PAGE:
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Substituting chicken, fish, or vegetables for red meat just once a week can help combat climate change — even more dramatically than buying locally sourced food, according to scientists in Pennsylvania who studied the environmental impacts of food production and distribution in the United States. The study is scheduled for the May 15 issue of ACS’s bi-weekly journal Environmental Science & Technology.
In the study, Christopher L. Weber and H. Scott Matthews explain that environmental advocates and retailers have urged customers to purchase goods from local sources to minimize environmental impacts. Despite this emphasis on “buying local,” the researchers point out that few studies in the U. S. have compared greenhouse gas emissions from food production to those of transportation.
Weber and Matthews found that the production phase dominates the average U.S. household’s greenhouse-gas burden — contributing 83 percent of them — whereas transportation accounts for only 11 percent. Red meat, according to the report, is almost 150 percent more greenhouse-gas-intensive than chicken or fish.
“Thus, we suggest that dietary shift can be a more effective means of lowering an average household’s food-related climate footprint than ‘buying local,’” the paper says. “Shifting less than one day per week’s worth of calories from red meat and dairy products to chicken, fish, eggs, or a vegetable-based diet achieves more greenhouse-gas reduction than buying all locally sourced food.” — JS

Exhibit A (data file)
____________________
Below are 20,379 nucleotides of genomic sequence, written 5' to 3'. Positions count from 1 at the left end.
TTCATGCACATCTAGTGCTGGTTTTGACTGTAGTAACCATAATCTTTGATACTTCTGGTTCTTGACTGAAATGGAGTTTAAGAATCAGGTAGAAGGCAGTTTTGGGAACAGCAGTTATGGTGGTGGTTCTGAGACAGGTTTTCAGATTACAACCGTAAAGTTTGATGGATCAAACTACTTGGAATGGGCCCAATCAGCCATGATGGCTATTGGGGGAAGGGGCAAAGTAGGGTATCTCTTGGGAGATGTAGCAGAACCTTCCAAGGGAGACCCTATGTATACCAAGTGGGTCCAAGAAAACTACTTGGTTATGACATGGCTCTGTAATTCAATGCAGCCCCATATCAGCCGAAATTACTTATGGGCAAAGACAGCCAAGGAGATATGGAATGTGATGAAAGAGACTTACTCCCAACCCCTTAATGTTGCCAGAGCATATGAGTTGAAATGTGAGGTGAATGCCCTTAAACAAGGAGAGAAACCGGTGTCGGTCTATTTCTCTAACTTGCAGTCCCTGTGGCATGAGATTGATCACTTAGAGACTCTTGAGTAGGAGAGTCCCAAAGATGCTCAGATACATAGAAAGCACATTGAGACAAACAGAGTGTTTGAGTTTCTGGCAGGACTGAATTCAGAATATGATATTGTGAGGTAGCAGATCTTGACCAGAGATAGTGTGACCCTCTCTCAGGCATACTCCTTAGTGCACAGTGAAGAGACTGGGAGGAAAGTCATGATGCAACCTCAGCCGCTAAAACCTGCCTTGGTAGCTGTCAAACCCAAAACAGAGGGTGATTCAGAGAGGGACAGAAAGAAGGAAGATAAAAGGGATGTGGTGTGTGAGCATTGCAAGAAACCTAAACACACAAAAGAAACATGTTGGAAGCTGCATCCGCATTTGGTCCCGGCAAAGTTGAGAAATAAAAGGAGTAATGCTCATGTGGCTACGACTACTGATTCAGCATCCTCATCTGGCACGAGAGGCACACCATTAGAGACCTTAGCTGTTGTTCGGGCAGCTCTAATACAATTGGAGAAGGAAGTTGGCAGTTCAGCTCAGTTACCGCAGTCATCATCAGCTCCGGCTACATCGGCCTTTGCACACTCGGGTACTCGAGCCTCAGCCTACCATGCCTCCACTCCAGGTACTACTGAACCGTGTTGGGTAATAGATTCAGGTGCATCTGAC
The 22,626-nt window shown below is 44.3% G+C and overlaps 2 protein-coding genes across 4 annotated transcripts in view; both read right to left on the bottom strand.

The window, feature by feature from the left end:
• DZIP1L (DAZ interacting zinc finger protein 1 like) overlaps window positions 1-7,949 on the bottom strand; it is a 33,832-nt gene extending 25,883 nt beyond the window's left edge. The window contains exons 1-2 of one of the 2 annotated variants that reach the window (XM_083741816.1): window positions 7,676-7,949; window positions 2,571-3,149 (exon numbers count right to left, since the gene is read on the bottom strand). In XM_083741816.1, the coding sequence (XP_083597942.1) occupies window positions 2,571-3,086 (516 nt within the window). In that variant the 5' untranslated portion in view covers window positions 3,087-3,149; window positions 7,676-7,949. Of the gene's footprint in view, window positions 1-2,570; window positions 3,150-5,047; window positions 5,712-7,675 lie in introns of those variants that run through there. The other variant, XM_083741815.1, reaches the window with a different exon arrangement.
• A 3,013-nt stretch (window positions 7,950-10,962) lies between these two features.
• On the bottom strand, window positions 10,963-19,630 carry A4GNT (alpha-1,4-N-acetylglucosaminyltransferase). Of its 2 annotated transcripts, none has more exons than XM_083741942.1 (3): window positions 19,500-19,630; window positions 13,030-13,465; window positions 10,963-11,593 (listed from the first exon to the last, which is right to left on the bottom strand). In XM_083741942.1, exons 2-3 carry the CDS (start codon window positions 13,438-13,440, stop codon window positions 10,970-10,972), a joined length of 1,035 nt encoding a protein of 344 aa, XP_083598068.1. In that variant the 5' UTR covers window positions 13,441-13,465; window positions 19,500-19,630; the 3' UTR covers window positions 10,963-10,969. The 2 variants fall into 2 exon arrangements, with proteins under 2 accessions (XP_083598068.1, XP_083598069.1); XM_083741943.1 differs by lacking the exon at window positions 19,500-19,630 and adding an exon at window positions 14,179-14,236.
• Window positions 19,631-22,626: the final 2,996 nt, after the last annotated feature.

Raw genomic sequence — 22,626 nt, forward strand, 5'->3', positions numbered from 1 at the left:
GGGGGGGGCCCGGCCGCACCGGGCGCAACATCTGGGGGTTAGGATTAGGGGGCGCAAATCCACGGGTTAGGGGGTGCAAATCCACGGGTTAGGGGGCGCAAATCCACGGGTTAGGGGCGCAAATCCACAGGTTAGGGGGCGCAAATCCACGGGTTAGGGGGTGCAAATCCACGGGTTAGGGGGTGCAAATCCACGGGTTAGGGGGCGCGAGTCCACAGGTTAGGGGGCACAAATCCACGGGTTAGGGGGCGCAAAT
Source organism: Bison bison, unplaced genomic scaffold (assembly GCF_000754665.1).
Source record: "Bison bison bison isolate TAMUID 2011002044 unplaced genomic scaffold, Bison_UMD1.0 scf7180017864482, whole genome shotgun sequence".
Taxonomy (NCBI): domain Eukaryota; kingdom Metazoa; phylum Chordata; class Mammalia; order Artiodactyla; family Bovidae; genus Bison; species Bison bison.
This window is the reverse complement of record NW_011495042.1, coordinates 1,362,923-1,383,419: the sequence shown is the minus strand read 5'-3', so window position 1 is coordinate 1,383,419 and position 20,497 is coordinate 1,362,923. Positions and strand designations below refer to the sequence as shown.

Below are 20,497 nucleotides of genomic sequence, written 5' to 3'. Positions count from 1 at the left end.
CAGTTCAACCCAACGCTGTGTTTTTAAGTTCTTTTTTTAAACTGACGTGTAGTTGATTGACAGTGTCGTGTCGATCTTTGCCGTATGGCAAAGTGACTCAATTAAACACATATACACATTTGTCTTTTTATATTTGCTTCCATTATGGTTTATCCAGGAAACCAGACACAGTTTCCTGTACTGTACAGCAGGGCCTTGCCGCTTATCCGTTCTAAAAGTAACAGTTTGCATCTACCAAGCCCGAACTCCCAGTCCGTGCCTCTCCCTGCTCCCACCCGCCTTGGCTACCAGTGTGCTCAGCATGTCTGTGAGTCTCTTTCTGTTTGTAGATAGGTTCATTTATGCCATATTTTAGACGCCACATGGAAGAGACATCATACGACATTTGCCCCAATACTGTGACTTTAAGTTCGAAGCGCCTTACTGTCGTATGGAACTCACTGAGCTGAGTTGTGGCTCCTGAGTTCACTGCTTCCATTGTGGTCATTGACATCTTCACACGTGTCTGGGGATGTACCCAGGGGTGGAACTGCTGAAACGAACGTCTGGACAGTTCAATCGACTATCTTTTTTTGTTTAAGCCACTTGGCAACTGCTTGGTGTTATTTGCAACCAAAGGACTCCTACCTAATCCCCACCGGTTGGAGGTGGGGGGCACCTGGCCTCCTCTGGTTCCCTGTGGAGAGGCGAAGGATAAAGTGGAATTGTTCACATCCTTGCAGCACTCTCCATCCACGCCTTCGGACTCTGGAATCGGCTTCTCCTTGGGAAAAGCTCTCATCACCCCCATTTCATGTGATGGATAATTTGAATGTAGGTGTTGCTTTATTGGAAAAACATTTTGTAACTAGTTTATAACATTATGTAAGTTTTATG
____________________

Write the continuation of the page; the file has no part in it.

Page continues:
Researchers in Maine report a new explanation for the mysterious link between consumption of cows’ milk protein in infant formula early in life and an increased risk of later developing Type-1 diabetes. A protein in cow’s milk that triggers an unusual immune response appears to be the main culprit, they say. The study is scheduled for the June 6 issue of ACS’ monthly Journal of Proteome Research.
In the new study, Marcia F. Goldfarb points out that several studies have reported a possible link between the early introduction of cow’s milk protein into an infant’s diet and subsequent development of the disease. In Type-1 diabetes, the immune system erroneously appears to attack and destroy insulin-producing cells in the pancreas. It usually begins in childhood, requires insulin injections, and afflicts about 800,000 people in the U.S. alone. Scientists do not understand the link between cow’s milk and diabetes. They know, however, that beta-lactoglobulin, a protein present in cow’s milk but not found in human breast-milk, is structurally similar to the human protein glycodelin, which controls the production of T-cells. T-cells help guard the body against infection.